Clojurescript Rollbar Support

A small Clojurescript library for reporting errors / application events.


One of my clients has a significant number of Clojurescript AWS Lambda functions, constituting the backend portion of a mobile & web app. While CloudWatch can be super-helpful for tracing errors, we wanted a higher-level means of tracking faults and associating arbitrary data with them — with configurable notifications across multiple channels.

Rollbar is a service with a spartan, but effective web UI, and backend well-integrated with third-party services (Slack, and so on). It’s also extremely flexible when it comes to reporting — arbitrarily structured JSON attached to log message/errors, pre-defined slots for user identification, request variables, etc.


cljs-rollbar is an easy to use, inventively named Rollbar client written in Clojurescript1, with support for Timbre (flexible logging library) and cljs-lambda (Clojurescript on AWS Lambda).

There’s a core module, with smaller environment-specific modules responsible for defining sensible platform defaults (e.g. machine identifier, platform name, etc.) which’ll be included in requests.

Version 0.1.0 only ships with a cljs-rollbar.node namespace, however I encourage anyone interested in browser support (or JVM support) to add it (all of the third-party libraries - promises, HTTP, etc. are dual-target).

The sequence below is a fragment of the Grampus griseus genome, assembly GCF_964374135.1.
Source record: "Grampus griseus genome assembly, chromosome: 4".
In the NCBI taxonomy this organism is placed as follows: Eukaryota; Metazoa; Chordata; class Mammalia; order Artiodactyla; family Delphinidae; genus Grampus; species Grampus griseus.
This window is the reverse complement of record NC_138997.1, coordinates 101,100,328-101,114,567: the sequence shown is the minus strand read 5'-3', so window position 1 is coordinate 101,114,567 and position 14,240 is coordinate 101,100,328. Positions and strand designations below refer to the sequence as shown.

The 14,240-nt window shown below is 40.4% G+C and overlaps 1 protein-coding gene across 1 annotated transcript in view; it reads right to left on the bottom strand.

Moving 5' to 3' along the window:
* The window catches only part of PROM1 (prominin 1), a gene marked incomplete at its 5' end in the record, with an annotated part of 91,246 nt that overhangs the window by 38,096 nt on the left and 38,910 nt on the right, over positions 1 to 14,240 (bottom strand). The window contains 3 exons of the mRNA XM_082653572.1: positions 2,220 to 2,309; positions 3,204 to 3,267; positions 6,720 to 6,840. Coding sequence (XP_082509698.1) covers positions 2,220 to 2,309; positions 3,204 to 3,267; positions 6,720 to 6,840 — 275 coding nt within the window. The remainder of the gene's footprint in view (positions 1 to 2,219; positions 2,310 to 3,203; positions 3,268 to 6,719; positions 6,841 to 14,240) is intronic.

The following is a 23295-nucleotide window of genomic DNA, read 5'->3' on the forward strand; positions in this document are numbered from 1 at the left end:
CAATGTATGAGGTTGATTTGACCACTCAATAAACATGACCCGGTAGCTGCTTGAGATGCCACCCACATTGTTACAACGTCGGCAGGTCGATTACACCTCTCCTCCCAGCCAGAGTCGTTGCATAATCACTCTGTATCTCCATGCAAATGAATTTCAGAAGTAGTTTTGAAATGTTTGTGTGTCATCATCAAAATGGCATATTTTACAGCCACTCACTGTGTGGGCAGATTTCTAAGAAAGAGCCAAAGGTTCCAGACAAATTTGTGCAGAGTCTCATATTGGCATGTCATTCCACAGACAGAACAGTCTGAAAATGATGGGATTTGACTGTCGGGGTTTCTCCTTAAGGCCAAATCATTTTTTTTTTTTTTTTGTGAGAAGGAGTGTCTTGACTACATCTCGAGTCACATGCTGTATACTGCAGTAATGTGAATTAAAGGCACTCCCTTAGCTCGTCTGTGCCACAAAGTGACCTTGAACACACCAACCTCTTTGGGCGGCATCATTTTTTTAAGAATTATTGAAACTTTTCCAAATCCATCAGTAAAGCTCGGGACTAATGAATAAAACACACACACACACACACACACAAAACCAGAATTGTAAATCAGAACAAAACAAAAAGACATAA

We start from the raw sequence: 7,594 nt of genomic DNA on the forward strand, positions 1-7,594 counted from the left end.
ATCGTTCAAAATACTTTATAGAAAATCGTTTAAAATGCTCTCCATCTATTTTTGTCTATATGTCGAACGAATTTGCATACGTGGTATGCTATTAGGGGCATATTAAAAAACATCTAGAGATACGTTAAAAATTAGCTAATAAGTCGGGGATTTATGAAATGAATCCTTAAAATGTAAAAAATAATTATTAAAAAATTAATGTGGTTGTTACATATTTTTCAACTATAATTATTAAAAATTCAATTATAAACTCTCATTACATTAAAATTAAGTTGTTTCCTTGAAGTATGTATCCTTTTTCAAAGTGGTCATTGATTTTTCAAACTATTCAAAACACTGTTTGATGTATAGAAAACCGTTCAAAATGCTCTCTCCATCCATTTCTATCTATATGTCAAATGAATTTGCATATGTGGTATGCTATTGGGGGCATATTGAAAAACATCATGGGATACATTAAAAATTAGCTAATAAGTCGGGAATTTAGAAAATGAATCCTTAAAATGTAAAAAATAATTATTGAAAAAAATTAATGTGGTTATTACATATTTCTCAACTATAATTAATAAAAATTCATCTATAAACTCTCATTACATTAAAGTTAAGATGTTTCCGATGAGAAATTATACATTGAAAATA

1 There’s no reason it couldn’t also run on the JVM with some trivial modifications. There’s a pre-existing Clojure client, Rollcage, though having a single API available on multiple targets seems like it’d be helpful.


There’s a function, rollbar!, which takes a map, moves some stuff around then issues it as the body of POST request to the Rollbar API, returning a promesa promise.

  (:require [cljs-rollbar.core :as rollbar]

(def report!
  (-> rollbar/rollbar!
      (rollbar/defaulting cljs-rollbar.node/default-payload)
      (rollbar/defaulting {:token "SECRET"})))

(I’m going to try not to say middleware, but the pattern above may be unsurprising, or tedious, depending on your experiences.)

:token is required by Rollbar (in this case it’s a server token), as are a couple of the values which occur in default-payload - see the Rollbar API reference for more details.

The simplest possible request we could issue with the above function:

(report! {:info "Hello"})


I’d Like to Hear More

Our report! function (which in real life’d probably be more helpfully named rollbar!) takes a map containing a log level and a value (either a string or an Error instance), and whatever other keys — arbitrary or Rollbar-preset — we think are going to be helpful in describing it.

Calling the function returns a promise which’ll resolve with Rollbar’s response - hopefully a UUID indicating receipt of the message. Mostly we’re not going to care too much about that half of things.

What Actually Happens?

In a Node REPL on my laptop with the above report! definition, the body of the request to Rollbar ends up looking like:

{:access_token "SECRET"
  {:code_version "0.1.0"
   :host         "brinstar.local"
   :argv         ["/usr/local/Cellar/node/6.3.1/bin/node"]
   :pid          69652}

  :level       :info